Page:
Women Were Unable to Vote in Some Parts of Afghanistan
Reports indicate that many women were unable to vote in some parts of Afghanistan and that women's voting cards were used to stuff ballot boxes in the country's presidential election earlier this month. In some areas that are not controlled by the Taliban, however, women were nearly 60 percent of voters, according to the Christian Science Monitor. Overall, fewer women voted than in the 2004 national or 2005 parliamentary elections, reported To the Center. Women's participation was particularly low in Taliban controlled southern regions and in places where segregated women-only polling places did not open due to lack of staff.
Sabrina Saghib, who belongs to an Afghan parliamentary committee on women's rights, told the Washington Post, "Our constitution gives all men and women equal rights to vote, but in most areas that were not safe and secure, men did not let the women leave home and voted for them...is against the law and those votes should not be counted as women's votes." The high rate of proxy voting indicates wide potential for fraud.
Legislator Safia Siddiqui, from Nangahar province also told the Washington Post, "Everywhere I went before elections, I urged women in the villages to vote. But when the day came, even professional women in the city who normally felt free to go to work and shops and weddings stayed home. I was shocked...There has been a lot of talk about women's civic life and political movements, but security comes first."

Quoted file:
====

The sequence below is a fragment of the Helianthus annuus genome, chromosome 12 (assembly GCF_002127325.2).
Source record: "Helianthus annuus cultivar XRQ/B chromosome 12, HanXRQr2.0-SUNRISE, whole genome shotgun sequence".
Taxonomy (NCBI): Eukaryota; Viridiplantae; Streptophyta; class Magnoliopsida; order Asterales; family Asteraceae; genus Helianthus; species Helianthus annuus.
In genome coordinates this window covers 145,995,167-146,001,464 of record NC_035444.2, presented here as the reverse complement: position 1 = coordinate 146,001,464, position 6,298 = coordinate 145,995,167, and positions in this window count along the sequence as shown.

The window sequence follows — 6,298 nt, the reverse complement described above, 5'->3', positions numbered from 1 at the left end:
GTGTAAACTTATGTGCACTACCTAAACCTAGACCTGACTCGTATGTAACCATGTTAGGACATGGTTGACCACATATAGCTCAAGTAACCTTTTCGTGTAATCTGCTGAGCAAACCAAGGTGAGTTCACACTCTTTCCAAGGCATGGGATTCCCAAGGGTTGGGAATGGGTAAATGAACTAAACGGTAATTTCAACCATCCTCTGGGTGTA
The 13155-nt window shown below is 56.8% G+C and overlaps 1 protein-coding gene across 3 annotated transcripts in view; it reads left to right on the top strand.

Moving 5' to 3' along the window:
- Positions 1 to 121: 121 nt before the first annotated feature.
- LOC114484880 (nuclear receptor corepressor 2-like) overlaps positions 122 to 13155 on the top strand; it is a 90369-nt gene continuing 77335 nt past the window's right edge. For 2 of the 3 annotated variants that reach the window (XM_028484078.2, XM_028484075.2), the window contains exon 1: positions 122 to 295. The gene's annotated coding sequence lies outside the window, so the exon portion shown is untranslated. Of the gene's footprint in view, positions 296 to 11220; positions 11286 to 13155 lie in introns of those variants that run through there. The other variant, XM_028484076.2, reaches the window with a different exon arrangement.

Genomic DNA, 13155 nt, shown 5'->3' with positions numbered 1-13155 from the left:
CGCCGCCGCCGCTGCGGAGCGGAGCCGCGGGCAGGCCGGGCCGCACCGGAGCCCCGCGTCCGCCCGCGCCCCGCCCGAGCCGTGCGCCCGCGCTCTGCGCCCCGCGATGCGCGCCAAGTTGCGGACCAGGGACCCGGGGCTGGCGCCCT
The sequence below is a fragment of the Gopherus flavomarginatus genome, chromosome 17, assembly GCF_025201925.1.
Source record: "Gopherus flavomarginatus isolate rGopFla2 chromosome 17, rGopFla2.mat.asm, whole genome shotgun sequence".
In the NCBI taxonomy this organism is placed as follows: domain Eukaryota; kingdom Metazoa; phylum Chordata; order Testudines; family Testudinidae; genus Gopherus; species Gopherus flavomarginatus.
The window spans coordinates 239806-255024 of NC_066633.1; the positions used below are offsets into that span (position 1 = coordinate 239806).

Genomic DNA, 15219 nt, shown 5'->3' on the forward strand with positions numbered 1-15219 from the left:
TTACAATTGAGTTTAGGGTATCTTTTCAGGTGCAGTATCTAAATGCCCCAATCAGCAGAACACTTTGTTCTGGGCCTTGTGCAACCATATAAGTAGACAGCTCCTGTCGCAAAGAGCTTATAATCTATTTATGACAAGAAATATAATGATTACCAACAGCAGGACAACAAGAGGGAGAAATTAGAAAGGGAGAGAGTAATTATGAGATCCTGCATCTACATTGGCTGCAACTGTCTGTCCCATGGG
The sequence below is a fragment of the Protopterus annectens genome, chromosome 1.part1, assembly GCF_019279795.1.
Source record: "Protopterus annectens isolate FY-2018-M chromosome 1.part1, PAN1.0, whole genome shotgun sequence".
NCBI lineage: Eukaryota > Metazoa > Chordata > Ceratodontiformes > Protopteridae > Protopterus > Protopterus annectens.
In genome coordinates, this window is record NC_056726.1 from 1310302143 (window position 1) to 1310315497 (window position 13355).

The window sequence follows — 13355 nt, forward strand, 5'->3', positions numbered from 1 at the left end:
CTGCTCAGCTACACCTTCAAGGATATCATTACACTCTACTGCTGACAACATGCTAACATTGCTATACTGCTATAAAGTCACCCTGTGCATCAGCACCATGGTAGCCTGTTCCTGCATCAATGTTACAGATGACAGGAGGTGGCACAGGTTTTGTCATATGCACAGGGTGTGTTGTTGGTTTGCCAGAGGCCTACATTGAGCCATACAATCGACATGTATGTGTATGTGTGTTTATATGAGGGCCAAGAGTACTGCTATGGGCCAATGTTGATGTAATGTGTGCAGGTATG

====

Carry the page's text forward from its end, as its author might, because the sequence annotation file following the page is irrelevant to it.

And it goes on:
Media Resources: Christian Science Monitor 8/21/09; Washington Post 8/31/09
8/28/2015 Alaska Court Protects Abortion Access for Low-Income Women - The Alaska Superior Court struck down a state law yesterday that would have severely limited abortion access for low-income women in Alaska.
The state's Superior Court also struck down a Department of Health and Social Services regulation that placed narrow specifications on Medicaid coverage for abortions, requiring that Medicaid-funded abortions be determined by a physician to be "medically necessary." Last year, the Center for Reproductive Rights, the American Civil Liberties Union, and Planned Parenthood sued on behalf of the Planned Parenthood of the Great Northwest, claiming that the narrow definition of "medically necessary" arbitrarily established conditions designed to restrict the ability of low-income women to access abortion services.
The law was temporarily blocked last July by an Alaskan state court judge.
Superior Court Judge John Suddock ordered yesterday that the state be blocked from implementing this regulation, ruling that it placed an undue burden on low-income women seeking abortion services in Alaska.
"By providing health care to all poor Alaskans except women who need abortions, the challenged regulation violates the state constitutional guarantee of 'equal rights, opportunities, and protection under the law'," the ruling read.
"We applaud the superior court for striing down these cruel restrictions on women's health and rights that violate the Alaska Constitution," said Chris Charbonneau, CEO of Planned Parenthood of the Great Northwest and the Hawaiian Islands. . . .
8/26/2015 Saudi Women Prepare to Vote for the First Time - The fight for gender equality is making slow but notable progress in Saudi Arabia, where women will be allowed to vote for the first time in upcoming December elections.
This shift in Saudi law came in 2011, when a royal decree announced that women would be allowed to vote and run in local elections beginning in December of 2015. . . .